So let’s break down what she does for her $8 an hour.  She says “may I help you” to a customer, a customer gives her their order which she enters via a touchpad computer.  The computer computes and totals the order.  She enters the amount of cash tendered and it tells he how much change to give back.  Or she swipes a credit card, waits for the receipt to print and hands both back to the customer.  At some point after that, she hands the customer a tray with food on it or a bag containing it. 
Guess what else can do most of that?
Second,  Harry Binswanger confesses his guilt for playing a part in "market failure":
You see, a "market" is the interaction of individuals, buying and selling.  A market trade is distinguished from seizing goods by force.  In the supermarket, I trade my dollars for the items I take from the shelf.  That's, as the name says, a market.  If I just grabbed stuff from the shelves and ran out the door with it, hoping to evade capture, that would not be "the market" operating but theft. . . .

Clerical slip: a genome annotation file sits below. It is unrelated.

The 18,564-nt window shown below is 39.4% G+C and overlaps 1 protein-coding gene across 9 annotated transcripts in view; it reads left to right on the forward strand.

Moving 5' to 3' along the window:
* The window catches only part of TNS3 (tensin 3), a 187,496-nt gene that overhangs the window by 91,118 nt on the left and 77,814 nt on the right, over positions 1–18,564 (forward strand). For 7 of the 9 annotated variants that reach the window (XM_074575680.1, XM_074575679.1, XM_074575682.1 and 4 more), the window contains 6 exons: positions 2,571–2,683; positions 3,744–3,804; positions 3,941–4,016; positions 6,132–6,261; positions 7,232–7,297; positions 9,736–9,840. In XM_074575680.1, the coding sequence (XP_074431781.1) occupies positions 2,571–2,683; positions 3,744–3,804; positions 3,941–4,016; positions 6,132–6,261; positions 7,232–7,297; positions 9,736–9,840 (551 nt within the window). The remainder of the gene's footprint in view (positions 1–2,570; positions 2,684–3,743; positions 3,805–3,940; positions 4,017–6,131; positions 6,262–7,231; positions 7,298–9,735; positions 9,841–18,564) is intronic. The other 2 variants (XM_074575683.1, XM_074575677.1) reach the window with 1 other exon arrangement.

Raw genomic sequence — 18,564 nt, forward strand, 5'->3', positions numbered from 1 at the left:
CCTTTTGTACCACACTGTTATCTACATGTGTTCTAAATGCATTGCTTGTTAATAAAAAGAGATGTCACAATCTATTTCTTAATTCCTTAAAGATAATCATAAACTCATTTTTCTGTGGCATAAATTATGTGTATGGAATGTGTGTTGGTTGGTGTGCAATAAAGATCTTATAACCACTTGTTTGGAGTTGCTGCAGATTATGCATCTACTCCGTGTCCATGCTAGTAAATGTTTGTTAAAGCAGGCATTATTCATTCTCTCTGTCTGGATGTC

. . . When people like me are left free to make our own decisions, we screw up. We create chaos. We can't be trusted with freedom. That's when the government has to come in to clean up the mess.

The heartbreak of GMO food

Oh, come on.  Who wouldn't want to grow this?

The Elise Situation

I waited for a few days to comment on this, in the hope she might change her mind. Cass has shut down a few times, and come back on second or third thought. Elise seems determined to deprive us of her insights.
I’d also like to thank Cassandra over at Villainous Company for encouraging me early on: You made a world of difference to me, Cass. And I’d like to thank both Villainous Company and Grim’s Hall for taking me seriously as a blogger and for making me feel welcome as a commenter; I’ll be stopping by from time to time.